A very easy way to create disagreement and disharmony in a room of talent management professionals is to raise the spectre of the long-running academic debate around the differences between a “leader” and a “manager”.
The distinction – if they choose to make one at all – might be framed in terms of an articulated vision; of positive inspiration versus negative instruction; or as drawing people towards a goal contrasted with driving them in the same direction.
The difference is often put in terms of the distinction in the approaches of different sports coaches.
Take your pick of practically any popular team sport and there will almost certainly be a legendary inspirational figure who inspired victory through the force of their personality and vision, while another is remembered as a master man manager and tactician, achieving results through detailed instruction and close attention-to-detail. The former essentially said: “This is my idea of success for our team. Follow me to achieve it”. The latter suggested something more like “Do the things I tell you and you will win”.
Of course, both of these figures may well have achieved a similar level of success, which should raise the question of why a distinction is even necessary. Part of that answer lies in the likely perception of these people in the eyes of those they have led.
In organisations themselves, it is unsurprising that employees will often be very sensitive to the suggested distinctions between the concepts in the people who lead them – regardless of the specific title of the person they report to.
Individuals may differ markedly on the level of direction they require in their role, but they will certainly be able to point to circumstances where they were trusted and empowered to get a job done, and others where they were micromanaged to within an inch of exhaustion.
They might also think of examples where they genuinely made the link between their personal efforts and the wider success of their company, and others where they simply churned out work unthinkingly to stay onside with their immediate manager.
It is readily argued that both sides of this debate are needed for an organisation to be successful – you need people to be motivated and engaged over the long term, and you also need them to get things done in the moment.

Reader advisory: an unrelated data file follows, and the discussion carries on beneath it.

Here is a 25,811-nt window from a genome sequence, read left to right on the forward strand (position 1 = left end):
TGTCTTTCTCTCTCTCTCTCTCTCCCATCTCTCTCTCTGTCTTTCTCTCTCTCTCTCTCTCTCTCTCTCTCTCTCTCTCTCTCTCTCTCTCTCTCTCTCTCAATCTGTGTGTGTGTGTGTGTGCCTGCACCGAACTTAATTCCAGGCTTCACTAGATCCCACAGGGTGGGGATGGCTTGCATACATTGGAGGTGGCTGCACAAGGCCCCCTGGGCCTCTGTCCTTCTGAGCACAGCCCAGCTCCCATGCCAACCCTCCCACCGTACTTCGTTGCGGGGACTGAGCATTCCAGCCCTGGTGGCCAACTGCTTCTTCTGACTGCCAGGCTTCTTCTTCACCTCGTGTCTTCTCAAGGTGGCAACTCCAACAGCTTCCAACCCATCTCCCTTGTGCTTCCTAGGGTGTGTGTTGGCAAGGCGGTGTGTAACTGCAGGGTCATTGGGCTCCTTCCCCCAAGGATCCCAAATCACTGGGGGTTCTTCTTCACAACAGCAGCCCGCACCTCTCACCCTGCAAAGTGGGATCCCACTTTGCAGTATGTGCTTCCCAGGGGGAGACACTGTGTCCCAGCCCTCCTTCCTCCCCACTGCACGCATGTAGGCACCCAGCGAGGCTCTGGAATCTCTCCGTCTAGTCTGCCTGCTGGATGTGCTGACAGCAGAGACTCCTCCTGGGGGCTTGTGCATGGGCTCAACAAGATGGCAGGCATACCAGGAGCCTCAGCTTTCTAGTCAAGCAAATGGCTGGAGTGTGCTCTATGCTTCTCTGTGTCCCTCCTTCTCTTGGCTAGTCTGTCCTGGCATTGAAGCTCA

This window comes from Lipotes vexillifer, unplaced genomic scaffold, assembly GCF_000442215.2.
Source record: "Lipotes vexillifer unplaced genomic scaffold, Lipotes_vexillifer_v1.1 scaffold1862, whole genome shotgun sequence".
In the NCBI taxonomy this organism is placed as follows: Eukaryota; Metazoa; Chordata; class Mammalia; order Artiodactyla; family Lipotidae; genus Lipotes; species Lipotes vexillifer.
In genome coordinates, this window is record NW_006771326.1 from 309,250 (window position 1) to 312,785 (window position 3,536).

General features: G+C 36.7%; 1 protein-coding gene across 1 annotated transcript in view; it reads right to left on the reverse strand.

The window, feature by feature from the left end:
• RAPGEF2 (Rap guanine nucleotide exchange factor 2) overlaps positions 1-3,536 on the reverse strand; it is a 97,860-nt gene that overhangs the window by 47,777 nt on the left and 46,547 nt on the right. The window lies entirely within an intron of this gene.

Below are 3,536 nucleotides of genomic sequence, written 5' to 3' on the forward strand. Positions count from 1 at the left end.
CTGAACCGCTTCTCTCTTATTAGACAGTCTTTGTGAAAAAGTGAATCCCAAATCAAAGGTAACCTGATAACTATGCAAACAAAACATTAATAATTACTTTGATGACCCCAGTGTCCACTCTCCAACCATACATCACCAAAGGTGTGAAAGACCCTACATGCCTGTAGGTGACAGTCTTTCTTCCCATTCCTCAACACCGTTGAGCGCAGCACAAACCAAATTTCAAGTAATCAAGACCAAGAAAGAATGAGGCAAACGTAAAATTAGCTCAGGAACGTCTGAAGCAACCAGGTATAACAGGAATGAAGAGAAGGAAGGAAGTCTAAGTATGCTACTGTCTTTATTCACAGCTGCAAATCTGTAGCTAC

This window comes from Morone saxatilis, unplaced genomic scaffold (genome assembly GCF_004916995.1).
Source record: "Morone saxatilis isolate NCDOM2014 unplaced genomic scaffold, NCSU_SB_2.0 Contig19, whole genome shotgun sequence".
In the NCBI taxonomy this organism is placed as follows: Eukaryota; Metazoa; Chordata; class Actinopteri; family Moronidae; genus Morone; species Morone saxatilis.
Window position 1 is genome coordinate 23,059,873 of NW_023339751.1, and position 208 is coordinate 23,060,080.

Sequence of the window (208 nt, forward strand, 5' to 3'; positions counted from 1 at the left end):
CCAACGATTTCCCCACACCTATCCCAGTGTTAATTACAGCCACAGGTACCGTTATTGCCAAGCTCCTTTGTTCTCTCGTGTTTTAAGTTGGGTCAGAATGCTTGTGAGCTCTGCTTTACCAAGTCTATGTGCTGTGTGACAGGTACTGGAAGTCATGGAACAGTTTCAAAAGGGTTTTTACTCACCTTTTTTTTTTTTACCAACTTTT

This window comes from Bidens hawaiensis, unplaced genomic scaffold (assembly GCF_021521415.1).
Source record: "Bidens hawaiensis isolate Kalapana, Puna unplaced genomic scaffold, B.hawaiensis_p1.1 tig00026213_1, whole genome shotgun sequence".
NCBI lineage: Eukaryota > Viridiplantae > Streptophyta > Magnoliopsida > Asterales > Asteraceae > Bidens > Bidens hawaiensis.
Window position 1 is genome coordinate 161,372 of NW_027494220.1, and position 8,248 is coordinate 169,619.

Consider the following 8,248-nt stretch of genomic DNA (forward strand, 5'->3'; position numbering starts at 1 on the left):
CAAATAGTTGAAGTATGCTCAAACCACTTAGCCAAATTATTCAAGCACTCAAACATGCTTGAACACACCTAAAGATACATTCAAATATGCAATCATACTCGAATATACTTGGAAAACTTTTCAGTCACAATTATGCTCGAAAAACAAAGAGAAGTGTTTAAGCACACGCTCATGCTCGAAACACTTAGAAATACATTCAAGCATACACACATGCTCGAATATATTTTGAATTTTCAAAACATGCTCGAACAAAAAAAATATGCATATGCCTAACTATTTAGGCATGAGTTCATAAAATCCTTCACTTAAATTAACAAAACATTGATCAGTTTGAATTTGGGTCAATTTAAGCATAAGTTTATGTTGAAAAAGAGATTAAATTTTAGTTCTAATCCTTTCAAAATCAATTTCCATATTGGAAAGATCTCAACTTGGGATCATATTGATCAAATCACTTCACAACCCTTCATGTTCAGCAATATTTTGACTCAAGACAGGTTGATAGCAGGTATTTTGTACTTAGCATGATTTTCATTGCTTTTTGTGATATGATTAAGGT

As workplaces continue to morph and evolve through factors such as globalisation and technology, the line between “leader” and “manager” has often blurred considerably, and the need for managers to play a greater role beyond short-term concerns has grown exponentially.
One common theme in the distinctions is the concept of coaching – of a close, personal role in the development of reports.
This is often associated with the involvement of leaders in the search for their own successors, but the truth is that coaching is now a necessary part of both leaders’ and managers’ roles. It is really an essential part of bridging the gap between the inspiration associated with leadership and the administration connected with management.
And there are concrete reasons for this: a manager who plays an active role in coaching their reports can have a far greater effect on aspects such as the retention of reliable and talented workers, and on the development of employee skills that they know will be of immediate use in their departments.
They can help to guide employees to further improve and adapt their approach, and better understand what else might need to be done to maximise the potential of every employee.
Coaching also requires a manager to ask a lot of questions – never a bad idea in helping to better understand departmental problems and gather ideas to improve efficiency or to be really creative.
Furthermore, asking questions and making time to take an interest in reports is an excellent way to establish real connections that extend beyond a relationship based on a dynamic of “do this because I am the boss”.
Instead, it can help to move a manager closer towards those aspects of leadership – trust, inspiration, purpose – that so connects the best leaders with their followers.
Ahmad Badr is chief executive of Abu Dhabi University Knowledge Group.
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